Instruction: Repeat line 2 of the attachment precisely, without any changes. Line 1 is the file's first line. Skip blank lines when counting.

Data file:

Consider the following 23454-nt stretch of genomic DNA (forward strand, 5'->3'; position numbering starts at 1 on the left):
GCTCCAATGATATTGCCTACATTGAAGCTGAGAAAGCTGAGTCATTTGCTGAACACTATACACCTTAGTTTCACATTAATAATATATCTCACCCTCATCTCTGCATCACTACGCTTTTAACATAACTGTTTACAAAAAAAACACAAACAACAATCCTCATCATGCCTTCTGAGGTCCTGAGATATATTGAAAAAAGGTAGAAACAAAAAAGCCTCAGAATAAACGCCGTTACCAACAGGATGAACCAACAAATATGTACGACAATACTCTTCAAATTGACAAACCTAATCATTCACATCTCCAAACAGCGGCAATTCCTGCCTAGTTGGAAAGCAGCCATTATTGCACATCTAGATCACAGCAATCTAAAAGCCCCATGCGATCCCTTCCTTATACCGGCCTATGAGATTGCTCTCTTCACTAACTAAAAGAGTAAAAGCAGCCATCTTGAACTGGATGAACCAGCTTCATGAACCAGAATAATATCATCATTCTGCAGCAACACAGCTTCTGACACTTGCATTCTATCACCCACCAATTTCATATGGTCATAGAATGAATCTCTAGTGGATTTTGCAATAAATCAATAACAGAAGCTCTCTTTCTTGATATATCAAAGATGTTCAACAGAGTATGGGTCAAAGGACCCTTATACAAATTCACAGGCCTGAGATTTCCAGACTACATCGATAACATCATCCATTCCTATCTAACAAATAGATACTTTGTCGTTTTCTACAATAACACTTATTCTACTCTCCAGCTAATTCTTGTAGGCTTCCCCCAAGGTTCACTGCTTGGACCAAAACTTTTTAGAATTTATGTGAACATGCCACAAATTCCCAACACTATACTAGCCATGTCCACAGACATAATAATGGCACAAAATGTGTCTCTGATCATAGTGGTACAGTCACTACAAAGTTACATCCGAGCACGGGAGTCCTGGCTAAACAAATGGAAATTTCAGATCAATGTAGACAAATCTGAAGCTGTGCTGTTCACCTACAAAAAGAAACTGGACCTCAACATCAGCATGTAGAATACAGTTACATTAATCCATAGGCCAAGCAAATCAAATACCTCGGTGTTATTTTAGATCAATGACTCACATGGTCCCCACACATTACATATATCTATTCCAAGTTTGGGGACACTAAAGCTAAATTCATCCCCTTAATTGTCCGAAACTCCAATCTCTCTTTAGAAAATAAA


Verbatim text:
GCTCCAATGATATTGCCTACATTGAAGCTGAGAAAGCTGAGTCATTTGCTGAACACTATACACCTTAGTTTCACATTAATAATATATCTCACCCTCATCTCTGCATCACTACGCTTTTAACATAACTGTTTACAAAAAAAACACAAACAACAATCCTCATCATGCCTTCTGAGGTCCTGAGATATATTGAAAAAAGGTAGAAACAAAAAAGCCTCAGAATAAACGCCGTTACCAACAGGATGAACCAACAAATATGTACGACAATACTCTTCAAATTGACAAACCTAATCATTCACATCTCCAAACAGCGGCAATTCCTGCCTAGTTGGAAAGCAGCCATTATTGCACATCTAGATCACAGCAATCTAAAAGCCCCATGCGATCCCTTCCTTATACCGGCCTATGAGATTGCTCTCTTCACTAACTAAAAGAGTAAAAGCAGCCATCTTGAACTGGATGAACCAGCTTCATGAACCAGAATAATATCATCATTCTGCAGCAACACAGCTTCTGACACTTGCATTCTATCACCCACCAATTTCATATGGTCATAGAATGAATCTCTAGTGGATTTTGCAATAAATCAATAACAGAAGCTCTCTTTCTTGATATATCAAAGATGTTCAACAGAGTATGGGTCAAAGGACCCTTATACAAATTCACAGGCCTGAGATTTCCAGACTACATCGATAACATCATCCATTCCTATCTAACAAATAGATACTTTGTCGTTTTCTACAATAACACTTATTCTACTCTCCAGCTAATTCTTGTAGGCTTCCCCCAAGGTTCACTGCTTGGACCAAAACTTTTTAGAATTTATGTGAACATGCCACAAATTCCCAACACTATACTAGCCATGTCCACAGACATAATAATGGCACAAAATGTGTCTCTGATCATAGTGGTACAGTCACTACAAAGTTACATCCGAGCACGGGAGTCCTGGCTAAACAAATGGAAATTTCAGATCAATGTAGACAAATCTGAAGCTGTGCTGTTCACCTACAAAAAGAAACTGGACCTCAACATCAGCATGTAGAATACAGTTACATTAATCCATAGGCCAAGCAAATCAAATACCTCGGTGTTATTTTAGATCAATGACTCACATGGTCCCCACACATTACATATATCTATTCCAAGTTTGGGGACACTAAAGCTAAATTCATCCCCTTAATTGTCCGAAACTCCAATCTCTCTTTAGAAAATAAA